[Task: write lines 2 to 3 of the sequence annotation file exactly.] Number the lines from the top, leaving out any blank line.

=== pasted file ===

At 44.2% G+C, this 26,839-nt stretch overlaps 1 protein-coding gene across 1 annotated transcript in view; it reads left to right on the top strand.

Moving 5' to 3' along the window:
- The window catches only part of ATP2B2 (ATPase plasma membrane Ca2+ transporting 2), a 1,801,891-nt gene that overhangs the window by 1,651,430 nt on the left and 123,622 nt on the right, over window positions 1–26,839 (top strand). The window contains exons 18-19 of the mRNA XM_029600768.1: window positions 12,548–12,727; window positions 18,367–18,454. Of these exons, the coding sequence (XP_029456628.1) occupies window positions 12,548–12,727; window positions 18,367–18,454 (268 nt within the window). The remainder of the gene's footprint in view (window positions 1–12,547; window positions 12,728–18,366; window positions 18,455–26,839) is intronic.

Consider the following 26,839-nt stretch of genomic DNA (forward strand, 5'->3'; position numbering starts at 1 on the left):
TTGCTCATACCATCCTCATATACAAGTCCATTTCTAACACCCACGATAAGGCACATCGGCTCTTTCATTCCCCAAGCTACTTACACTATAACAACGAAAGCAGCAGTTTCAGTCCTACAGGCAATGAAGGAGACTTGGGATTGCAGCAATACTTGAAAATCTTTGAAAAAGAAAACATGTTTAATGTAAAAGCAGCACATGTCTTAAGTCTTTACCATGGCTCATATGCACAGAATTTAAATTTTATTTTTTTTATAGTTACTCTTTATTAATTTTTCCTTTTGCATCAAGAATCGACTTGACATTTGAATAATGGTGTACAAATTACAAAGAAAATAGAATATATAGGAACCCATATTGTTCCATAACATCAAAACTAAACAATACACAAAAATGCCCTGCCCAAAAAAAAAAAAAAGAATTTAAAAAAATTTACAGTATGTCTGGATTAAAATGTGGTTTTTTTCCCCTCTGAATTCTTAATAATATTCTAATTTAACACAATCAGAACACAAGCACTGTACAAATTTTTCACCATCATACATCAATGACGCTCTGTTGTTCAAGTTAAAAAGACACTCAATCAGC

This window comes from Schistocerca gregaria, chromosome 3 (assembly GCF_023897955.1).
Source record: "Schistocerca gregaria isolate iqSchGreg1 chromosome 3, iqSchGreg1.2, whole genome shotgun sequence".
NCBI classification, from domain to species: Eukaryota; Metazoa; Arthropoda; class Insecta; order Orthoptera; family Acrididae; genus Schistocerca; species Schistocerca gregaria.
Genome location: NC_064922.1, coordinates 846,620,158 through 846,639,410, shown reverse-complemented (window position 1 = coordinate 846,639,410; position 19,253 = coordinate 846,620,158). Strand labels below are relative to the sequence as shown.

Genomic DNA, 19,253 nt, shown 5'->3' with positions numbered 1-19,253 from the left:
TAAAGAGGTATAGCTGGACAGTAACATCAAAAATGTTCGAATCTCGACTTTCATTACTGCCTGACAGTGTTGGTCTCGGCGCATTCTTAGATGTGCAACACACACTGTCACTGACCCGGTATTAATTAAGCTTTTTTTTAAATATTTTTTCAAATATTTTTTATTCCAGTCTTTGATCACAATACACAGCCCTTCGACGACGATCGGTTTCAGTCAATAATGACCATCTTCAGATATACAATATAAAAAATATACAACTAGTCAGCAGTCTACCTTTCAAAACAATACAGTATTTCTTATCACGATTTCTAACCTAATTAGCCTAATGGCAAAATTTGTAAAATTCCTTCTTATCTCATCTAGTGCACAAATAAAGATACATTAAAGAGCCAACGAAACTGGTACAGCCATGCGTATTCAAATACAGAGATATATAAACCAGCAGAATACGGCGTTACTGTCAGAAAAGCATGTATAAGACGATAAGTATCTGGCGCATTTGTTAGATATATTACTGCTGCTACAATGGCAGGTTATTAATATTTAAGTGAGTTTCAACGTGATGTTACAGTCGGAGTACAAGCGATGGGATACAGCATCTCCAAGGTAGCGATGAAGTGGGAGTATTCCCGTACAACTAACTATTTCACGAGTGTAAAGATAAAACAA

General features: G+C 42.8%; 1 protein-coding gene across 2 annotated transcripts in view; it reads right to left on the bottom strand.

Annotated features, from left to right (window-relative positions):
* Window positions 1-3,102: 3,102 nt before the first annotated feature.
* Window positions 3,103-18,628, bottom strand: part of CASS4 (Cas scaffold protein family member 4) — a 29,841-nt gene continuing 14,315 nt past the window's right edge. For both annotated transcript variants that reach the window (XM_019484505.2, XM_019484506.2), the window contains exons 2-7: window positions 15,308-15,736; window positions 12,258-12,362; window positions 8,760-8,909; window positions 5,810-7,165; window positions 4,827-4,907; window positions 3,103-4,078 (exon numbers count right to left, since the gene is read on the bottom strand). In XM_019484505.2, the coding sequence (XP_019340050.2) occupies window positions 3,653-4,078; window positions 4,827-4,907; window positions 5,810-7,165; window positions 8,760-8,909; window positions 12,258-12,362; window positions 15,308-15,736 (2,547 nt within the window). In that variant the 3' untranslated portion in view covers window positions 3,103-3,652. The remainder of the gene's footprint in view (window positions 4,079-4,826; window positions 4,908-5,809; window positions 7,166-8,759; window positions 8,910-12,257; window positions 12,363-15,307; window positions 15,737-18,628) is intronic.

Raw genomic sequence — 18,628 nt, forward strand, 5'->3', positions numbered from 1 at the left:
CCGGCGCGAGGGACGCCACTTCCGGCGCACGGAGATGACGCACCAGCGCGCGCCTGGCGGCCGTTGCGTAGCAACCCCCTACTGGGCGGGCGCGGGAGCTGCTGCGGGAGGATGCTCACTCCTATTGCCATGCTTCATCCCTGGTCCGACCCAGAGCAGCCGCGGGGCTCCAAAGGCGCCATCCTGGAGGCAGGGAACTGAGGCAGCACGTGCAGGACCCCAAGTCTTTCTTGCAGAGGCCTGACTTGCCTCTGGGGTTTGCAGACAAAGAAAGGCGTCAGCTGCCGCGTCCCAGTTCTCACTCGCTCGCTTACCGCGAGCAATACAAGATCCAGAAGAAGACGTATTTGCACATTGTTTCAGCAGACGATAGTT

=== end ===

Moving 5' to 3' along the window:
- The window catches only part of ATP2B2 (ATPase plasma membrane Ca2+ transporting 2), a 1,801,891-nt gene that overhangs the window by 1,651,430 nt on the left and 123,622 nt on the right, over window positions 1–26,839 (top strand). The window contains exons 18-19 of the mRNA XM_029600768.1: window positions 12,548–12,727; window positions 18,367–18,454. Of these exons, the coding sequence (XP_029456628.1) occupies window positions 12,548–12,727; window positions 18,367–18,454 (268 nt within the window). The remainder of the gene's footprint in view (window positions 1–12,547; window positions 12,728–18,366; window positions 18,455–26,839) is intronic.